Sensex plunges more than 1,200 points on global markets carnage
Mumbai: Benchmark equity index Sensex slumped more than 1,200 points on Tuesday, tracking a huge selloff in world equities after Wall Street logged record decline overnight.
On Monday, the Dow Jones Industrial Average fell nearly 1,600 points during the session, its biggest intraday decline in history, on fears quickening inflation may lead to higher rates by the US Federal Reserve.
Elsewhere in Asia, Japan’s Nikkei was down 5.4%, while China’s Shanghai Composite Index shed 4.7%.
In intraday trade, Sensex slumped nearly 1,274.35 points to 33,482.81 points, while Nifty declined 371.40 points to 10,295.15. Both Nifty and Sensex fell nearly 3.5%, their biggest fall since August 2015.
At 10.18am, Sensex was trading at 33,573.99, down 3.4% or 1,183.17 points, while Nifty fell 3.4% to 10,307.60 points.
Among sectoral indices, BSE Realty was the top loser, down 4.1%, followed by BSE Bankex and Metal indices, which fell 3.1% each.
All the 30 Sensex stocks were trading lower. Tata Motors Ltd cracked nearly 10% after it reported lower-than-expected earnings due to weak performance by Jaguar Land Rover (JLR).
Other major losers were in the banking sector. Yes Bank Ltd slumped 4.3%, Axis Bank 4.2%, while ICICI Bank Ltd fell 3.5%.
“Indian markets are mirroring the freefall in world equities. The fear of inflation firming up, and hardening bond yields led to increase in US VIX and send the US market spiralling down, with momentum strategies adding to the domino effect ,” said Ritesh Jain, chief investment officer at BNP Paribas Mutual Fund.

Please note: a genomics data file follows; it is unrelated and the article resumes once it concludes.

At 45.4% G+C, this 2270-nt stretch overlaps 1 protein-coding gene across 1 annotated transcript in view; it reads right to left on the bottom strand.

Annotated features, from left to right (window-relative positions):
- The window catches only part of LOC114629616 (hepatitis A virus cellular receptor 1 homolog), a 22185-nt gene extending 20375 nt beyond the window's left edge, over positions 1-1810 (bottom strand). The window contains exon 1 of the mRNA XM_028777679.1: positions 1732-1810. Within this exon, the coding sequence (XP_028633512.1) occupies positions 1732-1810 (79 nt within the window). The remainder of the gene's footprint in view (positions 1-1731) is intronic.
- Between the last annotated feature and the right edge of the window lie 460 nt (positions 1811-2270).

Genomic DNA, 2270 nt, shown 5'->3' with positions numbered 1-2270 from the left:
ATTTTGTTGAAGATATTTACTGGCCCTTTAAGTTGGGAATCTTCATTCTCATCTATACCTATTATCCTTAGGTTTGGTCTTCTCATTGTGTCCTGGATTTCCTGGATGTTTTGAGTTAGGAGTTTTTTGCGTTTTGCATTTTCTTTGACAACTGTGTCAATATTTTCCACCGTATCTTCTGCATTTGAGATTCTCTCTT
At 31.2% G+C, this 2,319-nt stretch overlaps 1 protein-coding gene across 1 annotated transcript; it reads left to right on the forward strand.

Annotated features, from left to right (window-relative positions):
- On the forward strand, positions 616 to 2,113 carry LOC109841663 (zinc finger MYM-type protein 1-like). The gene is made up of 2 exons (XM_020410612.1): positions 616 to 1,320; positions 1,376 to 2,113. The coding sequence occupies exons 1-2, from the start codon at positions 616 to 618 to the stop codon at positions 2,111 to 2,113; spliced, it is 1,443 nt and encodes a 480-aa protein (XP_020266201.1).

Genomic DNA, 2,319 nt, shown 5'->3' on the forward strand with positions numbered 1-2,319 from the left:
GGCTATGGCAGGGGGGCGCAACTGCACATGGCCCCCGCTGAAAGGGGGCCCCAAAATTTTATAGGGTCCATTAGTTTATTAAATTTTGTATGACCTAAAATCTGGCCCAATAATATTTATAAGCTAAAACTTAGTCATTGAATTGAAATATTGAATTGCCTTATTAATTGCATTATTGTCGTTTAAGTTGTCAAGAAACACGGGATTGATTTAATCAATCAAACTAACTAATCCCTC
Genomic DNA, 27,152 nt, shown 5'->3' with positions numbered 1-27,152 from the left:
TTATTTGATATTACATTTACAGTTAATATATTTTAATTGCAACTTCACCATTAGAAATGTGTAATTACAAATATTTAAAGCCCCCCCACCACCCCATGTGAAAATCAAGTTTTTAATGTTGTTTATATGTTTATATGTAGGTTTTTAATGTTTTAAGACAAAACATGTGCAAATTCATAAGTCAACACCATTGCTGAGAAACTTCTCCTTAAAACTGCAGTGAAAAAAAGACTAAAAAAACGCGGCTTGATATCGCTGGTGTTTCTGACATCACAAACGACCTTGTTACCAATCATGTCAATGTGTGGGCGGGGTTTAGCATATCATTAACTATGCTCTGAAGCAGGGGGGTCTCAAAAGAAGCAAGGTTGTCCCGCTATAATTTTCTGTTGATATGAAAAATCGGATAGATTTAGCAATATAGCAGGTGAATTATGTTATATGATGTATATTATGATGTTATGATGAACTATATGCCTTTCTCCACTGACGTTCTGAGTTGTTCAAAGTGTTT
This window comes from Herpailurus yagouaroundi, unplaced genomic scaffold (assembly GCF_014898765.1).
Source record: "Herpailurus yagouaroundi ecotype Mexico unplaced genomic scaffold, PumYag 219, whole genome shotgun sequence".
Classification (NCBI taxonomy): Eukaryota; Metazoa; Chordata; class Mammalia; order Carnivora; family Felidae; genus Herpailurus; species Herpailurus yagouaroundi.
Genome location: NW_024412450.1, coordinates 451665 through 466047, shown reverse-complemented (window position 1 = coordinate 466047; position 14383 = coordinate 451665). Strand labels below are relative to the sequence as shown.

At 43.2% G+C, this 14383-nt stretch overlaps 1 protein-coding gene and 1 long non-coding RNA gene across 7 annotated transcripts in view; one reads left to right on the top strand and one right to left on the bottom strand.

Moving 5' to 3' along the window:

“We have turned completely from greed to fear and, hopefully, the fear should settle down without any systemic damage. It’s a wait and watch situation until then,” added Jain.
A total of over Rs12.50 trillion worth of investments got wiped off in the last six trading sessions, its longest losing streak in four months, tracking global selloff amid strong US jobs data.
According to BSE data, market capitalisation of all listed BSE companies stood at Rs142 trillion on Tuesday, which was lower than Rs155 trillion as on 30 January.
During the six-day losing streak, benchmark Sensex index declined nearly 7% or 2,529 points, while the Nifty index slumped over 6.3% or 765 points.
US stocks plunged in highly volatile trading.
Indian markets are already under pressure after the government presented the budget on 1 February that focused on populist measures ahead of general elections in 2019 and imposed a long-term capital gains tax on equities.
Traders will also keep an eye on the Reserve Bank of India’s (RBI) interest rate decision on 7 February. Analysts expect the RBI to keep interest rates on hold on expectations that inflation may accelerate further due to higher crude oil prices and a proposed hike in minimum support prices (MSP) for farmers.
Of the 15 economists surveyed by Mint, 14 expect the central bank to keep repo rate—the rate at which the central bank infuses liquidity in the banking system—unchanged at 6%. Only one expects a rate hike of 25 basis points.
Analysts said breaching its fiscal deficit target for fiscal year 2017 and revising upward its deficit target for the next fiscal could prompt RBI to change its policy stance in the near future.
On 1 February the government informed that it breached its fiscal deficit target to 3.5% from the earlier target of 3.2% and revised its deficit target to 3.3% from 3% earlier for FY18.
- India congratulates China on its election as vice-president of FATF
- MWC 2018: Samsung Galaxy S9 is not fixing what already works well, but packs better cameras
- MWC 2018: Nokia looks at the past and the future, and tries to perfect both
- Worker rights in India:when actions fail words
- Do companies walk the talk on investing in communities?